The King Family  
     When asked to describe how he met his wife of 30 plus years

carlos-deborah.jpgSantana said that in 1972 he was famous and making money, but felt empty and lonely.
It was at a Tower of Power concert in San Rafael and he said it was love at first sight.
    "I saw these ojos, these eyes," Carlos Santana said, fluttering his hands to illustrate his wife's potent charm.

Santana married Deborah Sara King, 1973 founder of a health food shop and daughter of the West Coast's most important guitarist in the forties and fifties. The couple enjoy a rich family life with their three children Salvador, Stella, Angelica.

Deborah Santana's father was Saunders King a rhythm and blues  pioneer who played with Billie Holiday. Carlos has said his father in law was his early idol B.B. King's "inspiration."

The ground breaking R&B singer/guitarist Saunders King, who was affiliated with the San Francisco area throughout his career scored his biggest hit on his first album, S K Blues in 1942. This was way before T-Bone Walker, Pee Wee Crayton and B.B. King hit the charts

Saunders King [b. Saunders Samuel King, 13 March 1909, Staple, Louisiana, USA, d. 31 August 2000, Oakland, California, USA.] King's musical career began singing gospel in his father's church in Oakland. He learned piano, banjo and ukulele.  King took up the electric guitar in 1938 after hearing the first real soloist guitarist Charlie Christian in the Benny Goodman band. Early on, Saunders was singing with the Southern Harmony Four for an NBC radio station in San Francisco. King formed his own band in 1942 and often played in San Francisco on Fillmore Street.

King's first recording for the small lable Rhythm Records had  his biggest hit as "Saunders Blues." The song achieved more fame under the title S.K. Blues and became a staple in the repertoires of many blues shouters, such as Jimmy Witherspoon and Big Joe Turner.

Saunders King role as a pioneer of the electrified blues guitar has taken a back seat to the mighty T-Bone Walker, but it is a fact that King recorded his hit S.K.Blues before Walker made his recording debut on that instrument.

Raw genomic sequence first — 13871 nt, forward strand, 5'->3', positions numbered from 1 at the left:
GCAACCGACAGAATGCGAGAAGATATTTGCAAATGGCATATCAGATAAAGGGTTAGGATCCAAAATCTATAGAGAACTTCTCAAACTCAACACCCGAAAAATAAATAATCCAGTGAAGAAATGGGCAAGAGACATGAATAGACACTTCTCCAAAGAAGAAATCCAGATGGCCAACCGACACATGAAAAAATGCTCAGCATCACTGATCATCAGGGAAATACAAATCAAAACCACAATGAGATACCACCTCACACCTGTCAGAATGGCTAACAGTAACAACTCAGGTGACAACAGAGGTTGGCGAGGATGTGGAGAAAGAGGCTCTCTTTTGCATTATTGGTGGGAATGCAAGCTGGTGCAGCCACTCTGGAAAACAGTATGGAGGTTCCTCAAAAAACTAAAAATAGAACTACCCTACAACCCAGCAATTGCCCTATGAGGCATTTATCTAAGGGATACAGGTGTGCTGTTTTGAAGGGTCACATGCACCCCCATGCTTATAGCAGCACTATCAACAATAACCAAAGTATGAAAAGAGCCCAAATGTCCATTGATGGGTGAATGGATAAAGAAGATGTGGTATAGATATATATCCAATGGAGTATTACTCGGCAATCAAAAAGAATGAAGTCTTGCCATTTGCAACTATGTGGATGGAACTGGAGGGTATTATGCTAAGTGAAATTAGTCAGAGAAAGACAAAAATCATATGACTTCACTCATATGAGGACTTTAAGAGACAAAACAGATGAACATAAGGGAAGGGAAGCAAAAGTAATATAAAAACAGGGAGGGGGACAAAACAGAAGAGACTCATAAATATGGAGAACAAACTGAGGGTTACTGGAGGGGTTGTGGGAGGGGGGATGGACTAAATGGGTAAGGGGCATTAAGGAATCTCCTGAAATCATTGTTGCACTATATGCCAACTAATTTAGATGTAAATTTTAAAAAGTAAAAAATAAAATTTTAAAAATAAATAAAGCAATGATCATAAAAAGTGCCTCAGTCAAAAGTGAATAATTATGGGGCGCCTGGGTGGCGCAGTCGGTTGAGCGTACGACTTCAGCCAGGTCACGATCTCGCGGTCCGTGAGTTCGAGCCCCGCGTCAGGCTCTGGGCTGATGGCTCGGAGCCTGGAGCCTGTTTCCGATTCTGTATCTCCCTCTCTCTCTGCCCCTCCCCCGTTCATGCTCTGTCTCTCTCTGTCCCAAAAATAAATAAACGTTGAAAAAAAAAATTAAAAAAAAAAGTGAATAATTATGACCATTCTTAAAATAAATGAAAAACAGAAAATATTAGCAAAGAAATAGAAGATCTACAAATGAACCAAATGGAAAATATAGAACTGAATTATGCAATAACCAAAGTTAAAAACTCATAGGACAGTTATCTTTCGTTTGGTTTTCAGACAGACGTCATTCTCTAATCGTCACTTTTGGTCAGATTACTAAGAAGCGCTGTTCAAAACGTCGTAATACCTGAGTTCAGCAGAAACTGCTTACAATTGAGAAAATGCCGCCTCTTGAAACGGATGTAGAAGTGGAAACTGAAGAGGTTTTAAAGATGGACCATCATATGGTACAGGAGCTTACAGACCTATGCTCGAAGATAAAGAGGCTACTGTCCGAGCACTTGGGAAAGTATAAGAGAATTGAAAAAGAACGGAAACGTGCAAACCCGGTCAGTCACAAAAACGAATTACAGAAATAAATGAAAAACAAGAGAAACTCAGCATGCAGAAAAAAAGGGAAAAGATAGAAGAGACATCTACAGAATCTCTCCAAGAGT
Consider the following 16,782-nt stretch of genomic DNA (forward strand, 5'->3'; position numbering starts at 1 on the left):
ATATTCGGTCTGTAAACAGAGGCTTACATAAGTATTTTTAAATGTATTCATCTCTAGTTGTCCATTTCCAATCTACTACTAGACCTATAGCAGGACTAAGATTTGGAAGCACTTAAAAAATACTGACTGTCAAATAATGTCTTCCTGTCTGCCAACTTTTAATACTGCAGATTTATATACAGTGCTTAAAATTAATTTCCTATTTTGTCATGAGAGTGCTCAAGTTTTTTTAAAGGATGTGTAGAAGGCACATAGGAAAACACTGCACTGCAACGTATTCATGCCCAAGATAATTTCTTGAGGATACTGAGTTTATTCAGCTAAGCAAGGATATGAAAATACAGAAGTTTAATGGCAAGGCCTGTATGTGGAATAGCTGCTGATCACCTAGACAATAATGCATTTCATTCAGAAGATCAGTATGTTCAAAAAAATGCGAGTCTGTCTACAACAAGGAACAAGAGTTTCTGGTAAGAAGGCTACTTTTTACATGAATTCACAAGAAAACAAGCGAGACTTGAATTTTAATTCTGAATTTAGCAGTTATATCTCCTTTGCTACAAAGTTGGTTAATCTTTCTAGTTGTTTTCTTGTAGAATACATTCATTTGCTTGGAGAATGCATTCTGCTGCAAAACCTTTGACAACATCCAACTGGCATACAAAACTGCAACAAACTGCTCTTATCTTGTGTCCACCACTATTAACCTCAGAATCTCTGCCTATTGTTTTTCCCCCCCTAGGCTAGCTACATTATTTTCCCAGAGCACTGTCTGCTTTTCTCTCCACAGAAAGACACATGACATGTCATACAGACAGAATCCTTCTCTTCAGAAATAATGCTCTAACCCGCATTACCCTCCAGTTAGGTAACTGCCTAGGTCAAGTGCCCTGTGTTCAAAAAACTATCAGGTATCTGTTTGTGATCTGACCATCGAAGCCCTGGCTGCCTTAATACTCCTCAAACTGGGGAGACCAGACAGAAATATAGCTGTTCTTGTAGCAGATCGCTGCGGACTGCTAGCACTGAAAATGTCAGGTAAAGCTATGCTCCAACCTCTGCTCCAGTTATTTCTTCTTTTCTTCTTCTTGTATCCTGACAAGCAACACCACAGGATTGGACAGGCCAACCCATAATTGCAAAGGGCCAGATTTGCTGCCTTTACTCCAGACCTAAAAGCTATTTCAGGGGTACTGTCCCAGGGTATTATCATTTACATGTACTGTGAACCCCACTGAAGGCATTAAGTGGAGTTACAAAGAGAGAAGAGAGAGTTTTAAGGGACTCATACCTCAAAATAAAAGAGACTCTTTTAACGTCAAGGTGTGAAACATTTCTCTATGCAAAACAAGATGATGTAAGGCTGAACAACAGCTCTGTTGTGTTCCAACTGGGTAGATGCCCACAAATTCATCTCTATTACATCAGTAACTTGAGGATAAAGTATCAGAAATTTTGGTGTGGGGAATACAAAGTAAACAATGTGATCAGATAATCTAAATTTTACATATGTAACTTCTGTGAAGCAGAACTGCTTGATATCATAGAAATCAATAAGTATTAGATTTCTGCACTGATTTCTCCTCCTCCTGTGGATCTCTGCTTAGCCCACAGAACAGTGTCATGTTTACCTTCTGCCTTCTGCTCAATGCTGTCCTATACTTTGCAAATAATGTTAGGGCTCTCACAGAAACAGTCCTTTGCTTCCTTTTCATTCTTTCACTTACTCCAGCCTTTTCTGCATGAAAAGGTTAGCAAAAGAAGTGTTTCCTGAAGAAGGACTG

He had a significant impact on the West Coast blues scene of the '40s but was held back by numerous personal problems including the suicide of his wife in 1942, a serious wound from a .45-caliber pistol fired by his landlord in 1946, and his serving time at San Quentin prison for heroin possession. King retired from music in 1961 and dedicated time to the church.

In 1979 King was asked to guest on Carlos Devadip Santana's ONENESS album. When he passed away in his Oakland home he had lived to a ripe old age of 91.

 
"The first time I heard the music of Saunders King I felt deep respect and admiration for the manifested elegance, grace, dignity, beauty and raw sensuality."
Carlos Santana's
 testimony for this reissued CD.

"The net result is an attractive package that will stand as the definitive CD overview of Saunders King's career on record. It should also elevate his status as a true pioneer of the electric blues guitar and R&B generally."
ace records

Merl Saunders:  I used to love Saunders King my name is actually Sanders, but I changed it because I liked the sound of Saunders King. My mom and dad used to take me to this supper club and I'd hear Saunders King at 10 or 11 o clock in the morning, back when Fillmore Street was like 125th Street in New York. Chapter Eleven Additions Garcia by Blair jackson

 

One of Santana's  favorite stories about the art of music comes from his father-in-law through his work on a musical production with jazz great Louis Armstrong for one of the TV networks.

"Everybody had sheets of paper to read-like an accordion, pages and pages," he said. "Louis Armstrong just had his handkerchief and his trumpet. And somebody said, `Yeah, Louis, if you don't read music, how do you know where you are? How do you know when to play and what to play?' He said, `Look man, I close my eyes, and I see the notes hanging from a tree. The ones that are most ripe, those are the ones that I choose to play. The juicy ones.' "People who read have an advantage over people who don't, but it's better to read life than to read the paper," he concludes. "That's my analogy. I'm not saying ignorance is bliss. Actually, if you don't read music, that doesn't make you ignorant. Birds don't read. Birds can go out there and they'll still have a song in the morning.

 

www.sfmission.com/santana